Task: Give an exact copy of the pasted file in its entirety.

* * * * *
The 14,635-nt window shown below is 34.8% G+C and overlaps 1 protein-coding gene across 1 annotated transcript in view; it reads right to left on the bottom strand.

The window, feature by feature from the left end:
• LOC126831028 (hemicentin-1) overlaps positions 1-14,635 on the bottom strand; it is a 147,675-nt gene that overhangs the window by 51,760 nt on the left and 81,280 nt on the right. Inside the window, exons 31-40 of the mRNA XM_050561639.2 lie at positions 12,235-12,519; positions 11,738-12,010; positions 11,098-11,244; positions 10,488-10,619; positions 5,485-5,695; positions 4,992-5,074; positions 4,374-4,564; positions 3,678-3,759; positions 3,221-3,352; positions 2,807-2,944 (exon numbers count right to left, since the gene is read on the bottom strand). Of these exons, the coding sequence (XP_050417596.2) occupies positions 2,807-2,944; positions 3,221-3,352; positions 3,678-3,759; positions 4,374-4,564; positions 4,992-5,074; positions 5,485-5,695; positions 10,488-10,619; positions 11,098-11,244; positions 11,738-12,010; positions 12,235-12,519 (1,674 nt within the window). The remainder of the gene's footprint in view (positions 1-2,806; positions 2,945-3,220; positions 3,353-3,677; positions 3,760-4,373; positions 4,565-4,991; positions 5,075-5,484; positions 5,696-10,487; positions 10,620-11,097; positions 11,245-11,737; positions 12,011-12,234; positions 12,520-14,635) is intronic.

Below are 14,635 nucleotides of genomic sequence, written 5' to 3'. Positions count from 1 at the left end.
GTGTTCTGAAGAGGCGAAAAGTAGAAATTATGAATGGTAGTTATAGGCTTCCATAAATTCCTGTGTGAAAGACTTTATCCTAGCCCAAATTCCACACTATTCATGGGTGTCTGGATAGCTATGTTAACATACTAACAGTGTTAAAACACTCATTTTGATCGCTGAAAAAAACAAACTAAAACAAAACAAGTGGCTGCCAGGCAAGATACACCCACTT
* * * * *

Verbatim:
The 14,635-nt window shown below is 34.8% G+C and overlaps 1 protein-coding gene across 1 annotated transcript in view; it reads right to left on the bottom strand.

The window, feature by feature from the left end:
• LOC126831028 (hemicentin-1) overlaps positions 1-14,635 on the bottom strand; it is a 147,675-nt gene that overhangs the window by 51,760 nt on the left and 81,280 nt on the right. Inside the window, exons 31-40 of the mRNA XM_050561639.2 lie at positions 12,235-12,519; positions 11,738-12,010; positions 11,098-11,244; positions 10,488-10,619; positions 5,485-5,695; positions 4,992-5,074; positions 4,374-4,564; positions 3,678-3,759; positions 3,221-3,352; positions 2,807-2,944 (exon numbers count right to left, since the gene is read on the bottom strand). Of these exons, the coding sequence (XP_050417596.2) occupies positions 2,807-2,944; positions 3,221-3,352; positions 3,678-3,759; positions 4,374-4,564; positions 4,992-5,074; positions 5,485-5,695; positions 10,488-10,619; positions 11,098-11,244; positions 11,738-12,010; positions 12,235-12,519 (1,674 nt within the window). The remainder of the gene's footprint in view (positions 1-2,806; positions 2,945-3,220; positions 3,353-3,677; positions 3,760-4,373; positions 4,565-4,991; positions 5,075-5,484; positions 5,696-10,487; positions 10,620-11,097; positions 11,245-11,737; positions 12,011-12,234; positions 12,520-14,635) is intronic.

Below are 14,635 nucleotides of genomic sequence, written 5' to 3'. Positions count from 1 at the left end.
GTGTTCTGAAGAGGCGAAAAGTAGAAATTATGAATGGTAGTTATAGGCTTCCATAAATTCCTGTGTGAAAGACTTTATCCTAGCCCAAATTCCACACTATTCATGGGTGTCTGGATAGCTATGTTAACATACTAACAGTGTTAAAACACTCATTTTGATCGCTGAAAAAAACAAACTAAAACAAAACAAGTGGCTGCCAGGCAAGATACACCCACTT